Custom Validators

If the core validators are not sufficient for you, then you can create your own custom validators. You can either leverage the udf validator and create your own closure/lambda to validate inline or create a reusable validator CFC

Closure/Lambda Validator

If you use the udf validator, then you can declare your validation inline. Just create a closure/lambda that will be called for you at the time of validation. This closure/lambda will receive all the following arguments and MUST return a boolean indicator: true => passed, false => invalid

  • value : The value to validate, can be null

  • target : The object that is the target of validation

slug : {
required : true,
udf : ( value, target ) => {
if( isNull( arguments.value ) ) return false;
return qb.from( "content" )
.where( "slug", arguments.value )
.when( this.isLoaded(), ( q ) => {
arguments.q.whereNotIn( "id", this.getId() );
} )
.count() == 0;
}
},

Custom CFC Validator

You can also create a reusable CFC that can be shared in any ColdBox app as a validator. Create the CFC and it should implement our interface which can be found here: cbvalidation.models.validators.IValidator and it specifies just two functions your own validator must implement: getName(), validate():

cbvalidation.models.validators.IValidator
/**
* Copyright since 2020 by Ortus Solutions, Corp
* www.ortussolutions.com
* ---
* The ColdBox validator interface, all inspired by awesome Hyrule Validation Framework by Dan Vega
*/
interface {
/**
* Will check if an incoming value validates
* @validationResultThe result object of the validation
* @targetThe target object to validate on
* @fieldThe field on the target object to validate on
* @targetValueThe target value to validate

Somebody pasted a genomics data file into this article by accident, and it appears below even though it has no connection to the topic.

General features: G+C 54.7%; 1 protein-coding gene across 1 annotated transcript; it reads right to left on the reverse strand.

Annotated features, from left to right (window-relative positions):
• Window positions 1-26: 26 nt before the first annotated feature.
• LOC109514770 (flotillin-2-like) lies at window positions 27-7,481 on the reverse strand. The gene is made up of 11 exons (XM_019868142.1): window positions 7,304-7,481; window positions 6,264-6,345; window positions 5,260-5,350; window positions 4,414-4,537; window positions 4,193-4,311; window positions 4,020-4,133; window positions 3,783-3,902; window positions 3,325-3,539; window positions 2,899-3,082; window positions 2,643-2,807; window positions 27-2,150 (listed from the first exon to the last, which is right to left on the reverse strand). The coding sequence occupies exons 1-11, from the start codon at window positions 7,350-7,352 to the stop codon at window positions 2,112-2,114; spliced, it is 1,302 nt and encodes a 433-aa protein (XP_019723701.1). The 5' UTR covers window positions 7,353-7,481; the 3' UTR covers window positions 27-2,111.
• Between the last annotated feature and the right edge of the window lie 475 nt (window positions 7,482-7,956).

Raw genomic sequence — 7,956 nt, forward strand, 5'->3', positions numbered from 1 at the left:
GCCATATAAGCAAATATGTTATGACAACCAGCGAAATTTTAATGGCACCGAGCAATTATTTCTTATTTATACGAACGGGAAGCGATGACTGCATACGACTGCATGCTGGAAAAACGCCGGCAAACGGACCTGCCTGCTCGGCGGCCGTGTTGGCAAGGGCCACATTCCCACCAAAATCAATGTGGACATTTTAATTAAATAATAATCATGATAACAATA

* @rules The rules imposed on the currently validating field
*/
boolean function validate(
required any validationResult,
required any target,
required string field,
any targetValue,
any validationData,
struct rules
);
/**
* Get the name of the validator
*/
string function getName();
}

Here is a sample validator:

/**
* Copyright since 2020 by Ortus Solutions, Corp
* www.ortussolutions.com
* ---
* This validator validates if a value is is less than a maximum number
*/
component accessors="true" singleton {
property name="name";
/**
* Constructor
*/
MaxValidator function init(){
variables.name = "Max";
return this;
}
/**
* Will check if an incoming value validates
* @validationResultThe result object of the validation
* @targetThe target object to validate on
* @fieldThe field on the target object to validate on
* @targetValueThe target value to validate
* @validationDataThe validation data the validator was created with
*/
boolean function validate(
required any validationResult,
required any target,
required string field,
any targetValue,
any validationData
){
// return true if no data to check, type needs a data element to be checked.
if ( isNull( arguments.targetValue ) || ( isSimpleValue( arguments.targetValue ) && !len( arguments.targetValue ) ) ) {
return true;
}
// Max Tests
if ( arguments.targetValue <= arguments.validationData ) {
return true;
}
var args = {
message : "The '#arguments.field#' value is not less than or equal to #arguments.validationData#",
field : arguments.field,
validationType : getName(),
rejectedValue : ( isSimpleValue( arguments.targetValue ) ? arguments.targetValue : "" ),
validationData : arguments.validationData
};
var error = validationResult.newError( argumentCollection = args ).setErrorMetadata( { max : arguments.validationData } );
validationResult.addError( error );
return false;
}
/**
* Get the name of the validator
*/
string function getName(){
return variables.name;
}
}

Defining Custom Validators

You can use them in two approaches when defining them in your constraints:

  1. Use the validator constraints which points to the Wirebox ID of your own custom validator object. Please note that if you use this approach you will not be able to pass validation data into the validator.

  2. Use the WireBox Id as they key of your validator. Then you can pass your own validation data into the validator.

Approach number 2 is much more flexible as it will allow you to declare multiple custom validators and each of those validators can receive validation data as well.

//sample custom validator constraints
this.constraints = {
// Approach #1
myField = {
required : true,
validator : "MyCustomID"
},
// Approach #2
myField2 = {
required : true,
UniqueInMyDatabase : {
column : "column_name",
table : "table_name",
dsn : "myDatasource"
},
MyTimezoneValidator : true
}
};

If you don't have any validation data to pass to a validator, just pass an empty struct ({}) or an empty string